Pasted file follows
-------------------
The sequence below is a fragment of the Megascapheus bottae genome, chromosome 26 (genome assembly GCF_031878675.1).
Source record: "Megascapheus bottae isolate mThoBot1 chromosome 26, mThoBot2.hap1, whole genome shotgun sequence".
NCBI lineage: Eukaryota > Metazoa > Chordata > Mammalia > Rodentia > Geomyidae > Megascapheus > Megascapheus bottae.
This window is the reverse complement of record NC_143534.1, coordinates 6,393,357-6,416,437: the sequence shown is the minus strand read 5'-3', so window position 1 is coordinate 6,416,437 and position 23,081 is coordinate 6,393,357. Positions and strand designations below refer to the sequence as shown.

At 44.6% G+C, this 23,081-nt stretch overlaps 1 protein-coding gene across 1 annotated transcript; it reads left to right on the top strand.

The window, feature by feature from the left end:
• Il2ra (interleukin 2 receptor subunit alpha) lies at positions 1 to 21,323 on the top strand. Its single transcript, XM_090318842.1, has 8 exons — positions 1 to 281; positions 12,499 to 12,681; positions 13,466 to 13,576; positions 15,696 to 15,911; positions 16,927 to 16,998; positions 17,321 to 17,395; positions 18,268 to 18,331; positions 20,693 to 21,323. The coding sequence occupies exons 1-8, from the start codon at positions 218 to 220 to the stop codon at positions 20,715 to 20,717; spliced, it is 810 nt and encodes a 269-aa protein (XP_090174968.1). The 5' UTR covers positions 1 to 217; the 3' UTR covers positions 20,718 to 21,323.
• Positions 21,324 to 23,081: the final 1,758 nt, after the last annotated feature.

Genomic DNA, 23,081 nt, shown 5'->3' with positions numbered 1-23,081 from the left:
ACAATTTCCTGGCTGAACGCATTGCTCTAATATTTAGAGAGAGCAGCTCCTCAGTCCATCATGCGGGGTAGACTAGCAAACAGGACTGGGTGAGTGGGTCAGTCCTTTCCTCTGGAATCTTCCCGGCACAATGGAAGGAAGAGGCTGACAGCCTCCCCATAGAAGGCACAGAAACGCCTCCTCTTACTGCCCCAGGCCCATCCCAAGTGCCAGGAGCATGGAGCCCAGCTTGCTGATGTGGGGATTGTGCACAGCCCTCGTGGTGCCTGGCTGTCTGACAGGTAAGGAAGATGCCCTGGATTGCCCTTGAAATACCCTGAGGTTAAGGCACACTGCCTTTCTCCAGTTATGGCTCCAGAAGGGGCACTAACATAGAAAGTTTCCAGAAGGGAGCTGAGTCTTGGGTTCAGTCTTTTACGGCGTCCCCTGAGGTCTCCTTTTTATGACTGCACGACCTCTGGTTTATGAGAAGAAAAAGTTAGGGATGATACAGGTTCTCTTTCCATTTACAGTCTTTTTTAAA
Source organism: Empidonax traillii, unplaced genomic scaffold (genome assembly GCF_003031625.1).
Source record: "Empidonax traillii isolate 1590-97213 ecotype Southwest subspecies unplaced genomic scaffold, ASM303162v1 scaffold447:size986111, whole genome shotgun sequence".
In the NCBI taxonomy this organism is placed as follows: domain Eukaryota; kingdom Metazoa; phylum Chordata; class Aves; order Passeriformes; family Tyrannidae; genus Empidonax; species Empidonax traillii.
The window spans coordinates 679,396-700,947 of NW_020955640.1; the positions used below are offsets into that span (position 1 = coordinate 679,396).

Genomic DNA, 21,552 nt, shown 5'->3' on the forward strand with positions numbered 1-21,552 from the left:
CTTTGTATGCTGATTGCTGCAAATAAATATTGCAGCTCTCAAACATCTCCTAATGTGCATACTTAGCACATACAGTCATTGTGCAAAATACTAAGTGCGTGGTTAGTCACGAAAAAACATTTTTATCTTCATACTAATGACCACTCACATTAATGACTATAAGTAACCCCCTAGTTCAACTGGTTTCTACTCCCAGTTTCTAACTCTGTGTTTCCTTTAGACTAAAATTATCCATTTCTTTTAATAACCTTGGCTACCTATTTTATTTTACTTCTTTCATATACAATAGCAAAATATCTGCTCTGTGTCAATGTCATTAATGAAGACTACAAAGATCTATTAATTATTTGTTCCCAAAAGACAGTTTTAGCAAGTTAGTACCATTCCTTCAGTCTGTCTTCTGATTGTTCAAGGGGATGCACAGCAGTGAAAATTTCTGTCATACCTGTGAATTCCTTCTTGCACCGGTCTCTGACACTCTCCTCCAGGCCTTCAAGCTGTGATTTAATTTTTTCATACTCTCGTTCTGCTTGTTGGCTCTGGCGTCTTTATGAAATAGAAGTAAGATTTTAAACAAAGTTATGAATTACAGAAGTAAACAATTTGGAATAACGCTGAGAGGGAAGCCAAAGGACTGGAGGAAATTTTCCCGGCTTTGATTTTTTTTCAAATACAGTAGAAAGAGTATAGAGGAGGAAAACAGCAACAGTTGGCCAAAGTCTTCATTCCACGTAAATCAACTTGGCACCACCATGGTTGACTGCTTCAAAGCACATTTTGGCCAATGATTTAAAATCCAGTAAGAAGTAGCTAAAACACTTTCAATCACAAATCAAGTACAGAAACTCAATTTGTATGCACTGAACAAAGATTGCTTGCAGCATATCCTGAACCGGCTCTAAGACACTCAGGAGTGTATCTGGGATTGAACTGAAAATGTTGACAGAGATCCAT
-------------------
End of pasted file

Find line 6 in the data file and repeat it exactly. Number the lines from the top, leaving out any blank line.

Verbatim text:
The window, feature by feature from the left end: